Making the Story: Observation, Perception & Process
WORKSHOP LEADER: Kimberly Dark
- Saturday, September 22nd: 1:00 - 4:00 pm
- Sunday, September 23rd: 10:00 am - 1:00 pm
- Kimberly will be giving a reading at the Corporeal Center on Saturday night
WHERE: The Corporeal Center: 510 SW 3rd Ave, Portland, OR 97204
This workshop focuses on memory, sensation and social connection – how we find stories and create an endless cache of inspiration rooted in a social ground and a flow of human history with no beginnings and endings. During our time together we’ll focus first on generative writing, practicing and learning about observation and perception, about how to use our bodies and consciousness to ride memory and sensation into creative expression. There will be homework on the first night (including an assignment to complete in your sleep). On the second day, we’ll write again - and revise, continuing to explore expanded awareness, sleep wisdom and distributed intelligence.
Think about your own distributed intelligence. The octopus, for instance, doesn’t locate thought and understanding just in the brain, but in every part of physical experience and consciousness – so much so that a limb can be released and still carry on with its connected business. We’ll explore our octopus-sense. We’ll practice with processes to tap a deeper understanding of characters, time, storyline and resolution using work we’ve just begun, or perhaps a troubling piece of writing in progress. We’ll work with our bodies (gently, nothing aerobic) and our shifting consciousness. We’ll write together and reflect on what happens when we use these tools and what can be learned from community in creative process.
Preparation in advance: Find a popular film that was released when you were five years old.Not a children’s film – a regular hit movie. It doesn’t matter if you’ve seen it before or not. Enjoy watching it.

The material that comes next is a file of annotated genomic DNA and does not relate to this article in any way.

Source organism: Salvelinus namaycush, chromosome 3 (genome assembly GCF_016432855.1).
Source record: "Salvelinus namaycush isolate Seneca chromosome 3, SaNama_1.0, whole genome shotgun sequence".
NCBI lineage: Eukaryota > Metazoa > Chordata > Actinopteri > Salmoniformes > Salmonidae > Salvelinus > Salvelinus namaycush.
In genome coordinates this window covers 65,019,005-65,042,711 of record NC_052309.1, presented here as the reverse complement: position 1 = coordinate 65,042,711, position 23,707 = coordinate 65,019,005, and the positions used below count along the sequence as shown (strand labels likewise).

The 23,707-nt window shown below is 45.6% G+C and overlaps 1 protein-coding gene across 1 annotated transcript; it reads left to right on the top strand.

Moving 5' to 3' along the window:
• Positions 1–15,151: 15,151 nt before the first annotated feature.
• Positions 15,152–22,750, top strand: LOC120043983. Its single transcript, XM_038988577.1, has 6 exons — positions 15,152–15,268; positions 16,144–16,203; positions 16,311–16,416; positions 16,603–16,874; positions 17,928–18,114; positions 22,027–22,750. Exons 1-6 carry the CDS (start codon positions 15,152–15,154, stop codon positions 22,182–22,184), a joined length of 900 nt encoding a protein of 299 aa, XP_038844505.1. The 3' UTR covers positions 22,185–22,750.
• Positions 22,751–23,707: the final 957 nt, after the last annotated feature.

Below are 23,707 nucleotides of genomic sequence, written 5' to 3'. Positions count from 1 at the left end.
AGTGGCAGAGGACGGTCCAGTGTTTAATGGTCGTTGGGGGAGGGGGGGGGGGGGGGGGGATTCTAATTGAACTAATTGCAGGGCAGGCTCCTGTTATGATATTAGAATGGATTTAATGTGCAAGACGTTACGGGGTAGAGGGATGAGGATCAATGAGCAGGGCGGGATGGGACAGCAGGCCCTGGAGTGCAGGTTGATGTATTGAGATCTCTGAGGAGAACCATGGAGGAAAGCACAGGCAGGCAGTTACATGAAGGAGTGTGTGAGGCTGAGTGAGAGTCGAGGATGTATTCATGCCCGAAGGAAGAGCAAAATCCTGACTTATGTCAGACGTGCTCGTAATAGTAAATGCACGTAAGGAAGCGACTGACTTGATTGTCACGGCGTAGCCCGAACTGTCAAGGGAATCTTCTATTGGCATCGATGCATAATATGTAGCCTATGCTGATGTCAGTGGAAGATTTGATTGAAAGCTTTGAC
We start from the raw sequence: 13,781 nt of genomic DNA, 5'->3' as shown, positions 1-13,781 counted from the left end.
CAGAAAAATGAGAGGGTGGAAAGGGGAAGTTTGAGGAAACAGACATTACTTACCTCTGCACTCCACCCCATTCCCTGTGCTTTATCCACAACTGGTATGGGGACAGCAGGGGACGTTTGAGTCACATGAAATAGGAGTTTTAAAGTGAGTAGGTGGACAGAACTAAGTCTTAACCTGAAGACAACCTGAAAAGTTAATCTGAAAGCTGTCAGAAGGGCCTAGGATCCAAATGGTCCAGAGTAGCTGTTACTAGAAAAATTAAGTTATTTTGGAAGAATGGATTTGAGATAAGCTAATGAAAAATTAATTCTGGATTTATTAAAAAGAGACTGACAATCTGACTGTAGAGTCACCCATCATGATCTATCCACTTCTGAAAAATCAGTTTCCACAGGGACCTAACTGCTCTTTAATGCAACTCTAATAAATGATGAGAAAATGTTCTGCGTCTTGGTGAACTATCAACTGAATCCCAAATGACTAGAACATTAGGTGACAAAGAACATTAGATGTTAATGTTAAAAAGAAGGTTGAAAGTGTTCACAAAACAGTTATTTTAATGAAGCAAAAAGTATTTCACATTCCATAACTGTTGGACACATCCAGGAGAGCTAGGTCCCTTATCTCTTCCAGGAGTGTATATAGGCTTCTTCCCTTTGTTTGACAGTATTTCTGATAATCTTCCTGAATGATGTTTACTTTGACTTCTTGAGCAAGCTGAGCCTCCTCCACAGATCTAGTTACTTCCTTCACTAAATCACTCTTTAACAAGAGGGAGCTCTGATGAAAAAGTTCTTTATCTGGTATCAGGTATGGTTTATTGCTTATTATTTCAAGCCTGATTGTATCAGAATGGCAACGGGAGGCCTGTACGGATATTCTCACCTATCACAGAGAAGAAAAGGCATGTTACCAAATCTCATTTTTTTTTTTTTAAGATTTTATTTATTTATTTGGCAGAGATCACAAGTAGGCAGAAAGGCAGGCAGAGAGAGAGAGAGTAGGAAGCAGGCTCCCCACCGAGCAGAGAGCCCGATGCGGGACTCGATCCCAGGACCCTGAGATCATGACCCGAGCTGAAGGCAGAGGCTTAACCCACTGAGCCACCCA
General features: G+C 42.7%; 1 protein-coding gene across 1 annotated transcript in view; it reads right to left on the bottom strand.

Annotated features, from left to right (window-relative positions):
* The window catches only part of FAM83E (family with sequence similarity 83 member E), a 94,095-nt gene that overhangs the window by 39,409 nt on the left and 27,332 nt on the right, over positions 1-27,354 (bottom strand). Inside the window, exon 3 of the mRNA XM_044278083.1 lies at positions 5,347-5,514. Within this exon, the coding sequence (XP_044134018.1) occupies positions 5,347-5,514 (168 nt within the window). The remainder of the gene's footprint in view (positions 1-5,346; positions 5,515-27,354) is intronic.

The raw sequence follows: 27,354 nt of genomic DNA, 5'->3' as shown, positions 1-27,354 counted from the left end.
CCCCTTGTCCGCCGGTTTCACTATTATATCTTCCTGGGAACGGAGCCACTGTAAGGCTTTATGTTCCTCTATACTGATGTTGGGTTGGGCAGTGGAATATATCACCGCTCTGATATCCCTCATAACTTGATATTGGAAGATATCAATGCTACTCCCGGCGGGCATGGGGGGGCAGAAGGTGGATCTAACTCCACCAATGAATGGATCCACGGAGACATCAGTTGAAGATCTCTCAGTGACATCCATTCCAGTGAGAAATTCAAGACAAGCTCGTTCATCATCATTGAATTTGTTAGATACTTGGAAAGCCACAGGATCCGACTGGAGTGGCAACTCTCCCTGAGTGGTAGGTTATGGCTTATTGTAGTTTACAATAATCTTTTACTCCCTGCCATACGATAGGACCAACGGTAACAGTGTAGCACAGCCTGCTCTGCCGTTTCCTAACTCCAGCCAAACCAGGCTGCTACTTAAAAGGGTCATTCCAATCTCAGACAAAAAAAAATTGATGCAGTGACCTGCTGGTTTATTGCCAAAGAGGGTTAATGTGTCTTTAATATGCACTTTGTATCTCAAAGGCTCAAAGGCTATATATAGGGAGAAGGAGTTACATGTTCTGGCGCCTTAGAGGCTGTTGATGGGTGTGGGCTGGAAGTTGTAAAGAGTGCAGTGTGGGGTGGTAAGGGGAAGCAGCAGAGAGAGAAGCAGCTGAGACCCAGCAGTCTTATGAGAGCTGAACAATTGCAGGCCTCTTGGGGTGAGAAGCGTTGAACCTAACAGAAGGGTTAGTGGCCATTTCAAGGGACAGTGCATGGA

Two workshop offerings with Liz Prato!
Do you want to submit your stories, poems, and essays to literary journals, but don’t know where to start? Or maybe you’ve already submitted to a few places, but a handful of rejections has you doubting if you’re on the right track. This class will streamline and demystify the sometimes confusing submission process for you. We'll cover researching and targeting markets, formatting work, how to interact with editors, whether to enter contests, decoding vague rejections, and what happens when you get accepted. After this fun and information-packed class, you’ll be ready to charge the world of publishing. (Note: Not for book-length publishing). All levels welcome!
* A limited number of sliding-scale fee slots are available; just ask! Send an email to Daniel at email@example.com
PERFECT YOUR FIRST TWO PAGES: How to Keep Your Reader Reading
IN COLLABORATION WITH: Liz Prato
WHEN: Saturday, October 13th, 10:00am - 4:30pm, includes a 45 min lunch break and two 10-minute breaks
WHERE: The Corporeal Center
FEE: $150, includes handouts
OTHER: This workshop is limited to 8 students!
The first two pages of your story or essay determine whether an agent or editor keeps reading, or sends a rejection. Two pages – that’s all you have to grab their interest! But what makes them turn the page, or hit the “decline” button? Liz Prato will read the first two pages of your manuscript in class and evaluate what’s working, and what might send your piece into the recycling bin. The good news is, you won’t be left hanging. You’ll learn practical tools for sharpening the critical beginning of your piece, using published examples and classroom discussion. This fun and information-packed class is a rare opportunity to get an intimate look at what makes a piece stand out in the submission pile.
Liz Prato's short story collection, Baby's on Fire, was published by Press 53 in 2015. Her stories and essays have appeared in dozens of literary journals and magazines, including Hayden's Ferry Review, Carolina Quarterly, Baltimore Review, The Rumpus, Salon, Hunger Mountain, and ZYZZYVA. She is the Editor at Large for Forest Avenue Press, where she edited the anthology, The Night, and the Rain, and the River (2014), and she has guest-edited for VoiceCatcher and Prime Number Magazine. Liz has been sharing creative writing tools and inspiration with other writers since 2008, teaching workshops from Portland to Boston and places in-between.
Liz's newest book, Volcanoes, Palm Trees, and Privilege: Essays on Hawai‘i, will be released by Overcup Press in April 2019. www.lizprato.com